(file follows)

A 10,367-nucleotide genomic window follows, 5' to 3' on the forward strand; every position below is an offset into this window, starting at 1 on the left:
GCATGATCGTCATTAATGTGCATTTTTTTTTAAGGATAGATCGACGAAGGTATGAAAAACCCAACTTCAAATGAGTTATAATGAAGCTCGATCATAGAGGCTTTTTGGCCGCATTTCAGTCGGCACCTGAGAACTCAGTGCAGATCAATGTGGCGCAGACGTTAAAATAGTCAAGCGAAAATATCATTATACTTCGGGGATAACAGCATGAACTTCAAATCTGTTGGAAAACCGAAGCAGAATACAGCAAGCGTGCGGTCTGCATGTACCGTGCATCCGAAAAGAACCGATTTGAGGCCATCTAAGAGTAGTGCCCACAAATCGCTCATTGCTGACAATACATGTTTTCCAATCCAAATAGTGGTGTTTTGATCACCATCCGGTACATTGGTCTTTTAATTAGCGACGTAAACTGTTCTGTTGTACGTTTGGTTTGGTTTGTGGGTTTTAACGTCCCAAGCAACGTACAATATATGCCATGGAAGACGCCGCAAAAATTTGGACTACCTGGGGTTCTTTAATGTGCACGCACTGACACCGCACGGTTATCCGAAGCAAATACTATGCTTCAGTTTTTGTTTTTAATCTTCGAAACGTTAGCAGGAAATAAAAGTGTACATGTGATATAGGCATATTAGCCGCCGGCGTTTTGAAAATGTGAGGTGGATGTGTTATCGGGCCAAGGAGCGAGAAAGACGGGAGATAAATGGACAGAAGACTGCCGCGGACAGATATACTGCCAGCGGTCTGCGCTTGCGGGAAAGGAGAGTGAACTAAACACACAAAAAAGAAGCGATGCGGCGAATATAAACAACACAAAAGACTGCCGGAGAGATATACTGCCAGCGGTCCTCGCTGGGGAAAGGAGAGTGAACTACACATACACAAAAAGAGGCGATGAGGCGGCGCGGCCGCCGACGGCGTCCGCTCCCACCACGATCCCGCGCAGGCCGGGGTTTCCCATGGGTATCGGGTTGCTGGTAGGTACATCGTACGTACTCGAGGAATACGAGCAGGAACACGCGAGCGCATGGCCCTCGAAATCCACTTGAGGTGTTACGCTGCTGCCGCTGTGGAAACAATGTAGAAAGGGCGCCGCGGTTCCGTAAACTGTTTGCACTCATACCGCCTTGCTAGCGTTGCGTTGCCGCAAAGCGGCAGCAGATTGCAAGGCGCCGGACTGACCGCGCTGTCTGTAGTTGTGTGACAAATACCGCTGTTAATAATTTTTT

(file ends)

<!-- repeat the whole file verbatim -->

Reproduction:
A 10,367-nucleotide genomic window follows, 5' to 3' on the forward strand; every position below is an offset into this window, starting at 1 on the left:
GCATGATCGTCATTAATGTGCATTTTTTTTTAAGGATAGATCGACGAAGGTATGAAAAACCCAACTTCAAATGAGTTATAATGAAGCTCGATCATAGAGGCTTTTTGGCCGCATTTCAGTCGGCACCTGAGAACTCAGTGCAGATCAATGTGGCGCAGACGTTAAAATAGTCAAGCGAAAATATCATTATACTTCGGGGATAACAGCATGAACTTCAAATCTGTTGGAAAACCGAAGCAGAATACAGCAAGCGTGCGGTCTGCATGTACCGTGCATCCGAAAAGAACCGATTTGAGGCCATCTAAGAGTAGTGCCCACAAATCGCTCATTGCTGACAATACATGTTTTCCAATCCAAATAGTGGTGTTTTGATCACCATCCGGTACATTGGTCTTTTAATTAGCGACGTAAACTGTTCTGTTGTACGTTTGGTTTGGTTTGTGGGTTTTAACGTCCCAAGCAACGTACAATATATGCCATGGAAGACGCCGCAAAAATTTGGACTACCTGGGGTTCTTTAATGTGCACGCACTGACACCGCACGGTTATCCGAAGCAAATACTATGCTTCAGTTTTTGTTTTTAATCTTCGAAACGTTAGCAGGAAATAAAAGTGTACATGTGATATAGGCATATTAGCCGCCGGCGTTTTGAAAATGTGAGGTGGATGTGTTATCGGGCCAAGGAGCGAGAAAGACGGGAGATAAATGGACAGAAGACTGCCGCGGACAGATATACTGCCAGCGGTCTGCGCTTGCGGGAAAGGAGAGTGAACTAAACACACAAAAAAGAAGCGATGCGGCGAATATAAACAACACAAAAGACTGCCGGAGAGATATACTGCCAGCGGTCCTCGCTGGGGAAAGGAGAGTGAACTACACATACACAAAAAGAGGCGATGAGGCGGCGCGGCCGCCGACGGCGTCCGCTCCCACCACGATCCCGCGCAGGCCGGGGTTTCCCATGGGTATCGGGTTGCTGGTAGGTACATCGTACGTACTCGAGGAATACGAGCAGGAACACGCGAGCGCATGGCCCTCGAAATCCACTTGAGGTGTTACGCTGCTGCCGCTGTGGAAACAATGTAGAAAGGGCGCCGCGGTTCCGTAAACTGTTTGCACTCATACCGCCTTGCTAGCGTTGCGTTGCCGCAAAGCGGCAGCAGATTGCAAGGCGCCGGACTGACCGCGCTGTCTGTAGTTGTGTGACAAATACCGCTGTTAATAATTTTTT